Pollination Frenzy

The VT/NH Chapter of TACF recently completed an ambitious American chestnut pollination season. Eight wild trees were cross-pollinated in seven different towns.

Craig Tufts, pictured, pollinated a tree that he planted in his Concord, NH back yard seven years ago. Tim Elliot worked with landowner, Bruce Wilson, to pollinate a tree on Bruce’s Dover NH property. Our thanks to Bruce for leading us to this tree.

The blue ribbon goes to Chapter Location Committee member Chris Leask who pollinated six trees: two in Mason, and one each in Greenville, Temple, Wilton and Merrimack. All in NH.

Thanks to everyone who came forward in response to our call, letting us know the status of trees you own or know of, and the locations of new ones. We couldn’t pollinate every tree, but yours may be a target next year or the year after. The availability of members who know how to pollinate, accessibility without a lift, proximity and timing are all challenges every year, and we’ll endeavor to do better matching resources for this annual “dating game” each year.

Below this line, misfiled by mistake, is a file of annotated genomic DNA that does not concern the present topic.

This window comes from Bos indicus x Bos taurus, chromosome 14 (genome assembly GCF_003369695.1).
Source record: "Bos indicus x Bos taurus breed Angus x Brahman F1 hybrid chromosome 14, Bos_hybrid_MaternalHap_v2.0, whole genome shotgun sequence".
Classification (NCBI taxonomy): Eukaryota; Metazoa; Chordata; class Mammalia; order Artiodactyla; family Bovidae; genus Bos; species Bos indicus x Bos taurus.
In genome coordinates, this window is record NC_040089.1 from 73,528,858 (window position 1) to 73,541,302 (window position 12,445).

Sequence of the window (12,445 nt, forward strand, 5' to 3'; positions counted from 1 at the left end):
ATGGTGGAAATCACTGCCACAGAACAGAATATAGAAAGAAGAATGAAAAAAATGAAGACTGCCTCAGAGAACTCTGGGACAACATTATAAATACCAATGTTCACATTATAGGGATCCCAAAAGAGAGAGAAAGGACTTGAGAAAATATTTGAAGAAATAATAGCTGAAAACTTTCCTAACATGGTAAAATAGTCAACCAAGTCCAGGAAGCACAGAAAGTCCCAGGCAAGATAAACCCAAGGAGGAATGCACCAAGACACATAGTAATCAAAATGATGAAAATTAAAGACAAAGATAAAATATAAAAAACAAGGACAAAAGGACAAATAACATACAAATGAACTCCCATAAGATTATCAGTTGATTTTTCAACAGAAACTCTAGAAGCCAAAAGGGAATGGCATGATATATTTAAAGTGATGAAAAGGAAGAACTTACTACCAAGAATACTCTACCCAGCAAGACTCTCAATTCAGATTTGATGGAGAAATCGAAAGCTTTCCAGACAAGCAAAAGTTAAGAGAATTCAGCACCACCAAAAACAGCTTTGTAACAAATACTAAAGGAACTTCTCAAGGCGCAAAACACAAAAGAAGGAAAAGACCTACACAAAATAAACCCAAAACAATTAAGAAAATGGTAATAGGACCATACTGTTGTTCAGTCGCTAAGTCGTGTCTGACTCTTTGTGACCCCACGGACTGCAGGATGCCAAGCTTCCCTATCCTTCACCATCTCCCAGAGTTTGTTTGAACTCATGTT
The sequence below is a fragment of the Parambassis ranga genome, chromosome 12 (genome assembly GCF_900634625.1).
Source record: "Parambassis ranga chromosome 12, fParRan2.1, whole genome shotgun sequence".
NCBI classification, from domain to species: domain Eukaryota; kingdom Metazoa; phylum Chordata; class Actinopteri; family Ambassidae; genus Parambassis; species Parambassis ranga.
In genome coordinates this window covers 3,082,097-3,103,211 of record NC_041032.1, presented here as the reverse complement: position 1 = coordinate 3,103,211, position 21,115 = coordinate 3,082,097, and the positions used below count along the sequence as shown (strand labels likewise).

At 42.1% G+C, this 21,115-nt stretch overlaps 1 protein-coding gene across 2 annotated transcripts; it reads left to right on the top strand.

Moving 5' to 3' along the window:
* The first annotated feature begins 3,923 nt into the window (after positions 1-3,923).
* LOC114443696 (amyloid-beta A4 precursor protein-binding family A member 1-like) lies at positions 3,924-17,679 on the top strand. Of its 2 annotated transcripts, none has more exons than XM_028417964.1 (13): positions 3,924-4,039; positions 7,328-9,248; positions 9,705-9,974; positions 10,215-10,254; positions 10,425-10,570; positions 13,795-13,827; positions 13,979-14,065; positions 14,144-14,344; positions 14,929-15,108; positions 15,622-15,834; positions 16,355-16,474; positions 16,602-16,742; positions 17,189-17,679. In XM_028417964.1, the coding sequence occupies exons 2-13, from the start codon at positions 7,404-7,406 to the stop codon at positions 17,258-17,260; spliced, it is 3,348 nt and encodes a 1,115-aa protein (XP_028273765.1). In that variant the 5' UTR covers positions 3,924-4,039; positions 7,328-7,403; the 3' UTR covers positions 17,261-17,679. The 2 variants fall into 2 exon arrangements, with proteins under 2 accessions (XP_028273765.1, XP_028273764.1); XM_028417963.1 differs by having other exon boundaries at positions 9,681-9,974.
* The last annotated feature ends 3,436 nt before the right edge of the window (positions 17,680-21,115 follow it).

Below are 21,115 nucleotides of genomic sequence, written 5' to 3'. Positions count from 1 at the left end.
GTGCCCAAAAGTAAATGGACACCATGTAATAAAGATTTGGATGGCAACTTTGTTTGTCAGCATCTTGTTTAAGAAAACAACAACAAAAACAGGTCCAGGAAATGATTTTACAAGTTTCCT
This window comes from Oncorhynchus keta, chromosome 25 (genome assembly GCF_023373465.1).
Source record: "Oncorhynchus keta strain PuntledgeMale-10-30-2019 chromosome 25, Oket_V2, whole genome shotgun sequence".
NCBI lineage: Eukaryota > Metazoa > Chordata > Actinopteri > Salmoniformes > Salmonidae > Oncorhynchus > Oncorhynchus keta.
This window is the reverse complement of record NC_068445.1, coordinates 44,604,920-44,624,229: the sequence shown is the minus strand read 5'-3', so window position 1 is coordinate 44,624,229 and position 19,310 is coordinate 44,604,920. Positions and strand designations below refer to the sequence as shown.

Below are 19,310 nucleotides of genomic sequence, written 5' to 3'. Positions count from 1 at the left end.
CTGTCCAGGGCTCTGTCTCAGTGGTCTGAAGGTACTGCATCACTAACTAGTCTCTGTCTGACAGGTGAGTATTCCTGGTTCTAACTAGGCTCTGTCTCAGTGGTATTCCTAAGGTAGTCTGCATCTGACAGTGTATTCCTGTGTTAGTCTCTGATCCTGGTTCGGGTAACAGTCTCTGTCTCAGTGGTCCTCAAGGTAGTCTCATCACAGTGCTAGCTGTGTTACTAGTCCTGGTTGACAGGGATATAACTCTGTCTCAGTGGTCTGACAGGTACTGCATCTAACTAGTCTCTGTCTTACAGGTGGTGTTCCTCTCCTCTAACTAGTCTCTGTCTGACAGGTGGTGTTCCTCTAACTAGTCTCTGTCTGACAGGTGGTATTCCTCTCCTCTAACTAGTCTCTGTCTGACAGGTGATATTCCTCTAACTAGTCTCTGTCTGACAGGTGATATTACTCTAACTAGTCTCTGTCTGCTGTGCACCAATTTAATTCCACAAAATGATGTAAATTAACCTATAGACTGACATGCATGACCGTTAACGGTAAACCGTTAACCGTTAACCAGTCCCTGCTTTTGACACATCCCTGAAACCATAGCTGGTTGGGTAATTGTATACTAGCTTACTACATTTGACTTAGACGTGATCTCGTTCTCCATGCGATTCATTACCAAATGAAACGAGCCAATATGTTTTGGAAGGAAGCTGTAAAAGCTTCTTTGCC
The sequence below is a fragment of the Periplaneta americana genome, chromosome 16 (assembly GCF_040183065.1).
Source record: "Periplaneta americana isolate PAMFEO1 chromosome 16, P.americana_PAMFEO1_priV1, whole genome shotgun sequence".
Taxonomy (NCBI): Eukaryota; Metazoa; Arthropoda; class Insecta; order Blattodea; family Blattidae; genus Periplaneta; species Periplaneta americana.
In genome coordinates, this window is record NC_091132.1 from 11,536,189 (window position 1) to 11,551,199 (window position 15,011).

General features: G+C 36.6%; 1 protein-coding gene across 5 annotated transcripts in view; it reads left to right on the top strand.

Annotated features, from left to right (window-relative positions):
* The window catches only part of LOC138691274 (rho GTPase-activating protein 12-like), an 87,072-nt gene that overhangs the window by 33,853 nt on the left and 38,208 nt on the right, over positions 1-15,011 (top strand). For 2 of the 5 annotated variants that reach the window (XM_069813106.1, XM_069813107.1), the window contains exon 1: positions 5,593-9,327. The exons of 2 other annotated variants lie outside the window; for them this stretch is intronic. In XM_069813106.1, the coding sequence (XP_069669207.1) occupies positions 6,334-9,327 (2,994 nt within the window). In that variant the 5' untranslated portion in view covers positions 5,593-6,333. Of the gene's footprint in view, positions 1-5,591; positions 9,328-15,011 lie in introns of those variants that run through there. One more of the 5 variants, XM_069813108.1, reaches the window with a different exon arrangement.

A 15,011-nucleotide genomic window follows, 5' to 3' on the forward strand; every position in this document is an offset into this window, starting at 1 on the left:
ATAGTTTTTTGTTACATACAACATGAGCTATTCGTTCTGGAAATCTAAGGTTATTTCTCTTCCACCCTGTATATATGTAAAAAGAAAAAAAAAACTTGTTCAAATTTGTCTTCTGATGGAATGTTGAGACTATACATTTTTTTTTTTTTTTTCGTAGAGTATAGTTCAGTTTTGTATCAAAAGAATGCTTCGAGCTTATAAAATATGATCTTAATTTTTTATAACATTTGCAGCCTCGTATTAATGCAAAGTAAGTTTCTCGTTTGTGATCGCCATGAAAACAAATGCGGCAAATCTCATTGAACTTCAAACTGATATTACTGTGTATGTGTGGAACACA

Nuts from these trees will be harvested in late September, stored over winter and potted in February. Their saplings will be planted in Chapter Germplasm Orchards (GCO) early next summer. Trees growing in GCOs are pure American chestnuts. Those that survive chestnut blight long enough to flower will be pollinated with transgenic chestnut pollen following Federal approval for distribution of the blight-tolerant transgenic tree developed by the College of Environmental Science and Forestry at SUNY Syracuse.

TACF and its 17 Chapters are currently planting GCOs and developing strategies for introducing trees grown in them all across the historic American chestnut range. This biotechnology approach to restoration is the most promising option for widespread restoration. Nobody ever said it would be easy.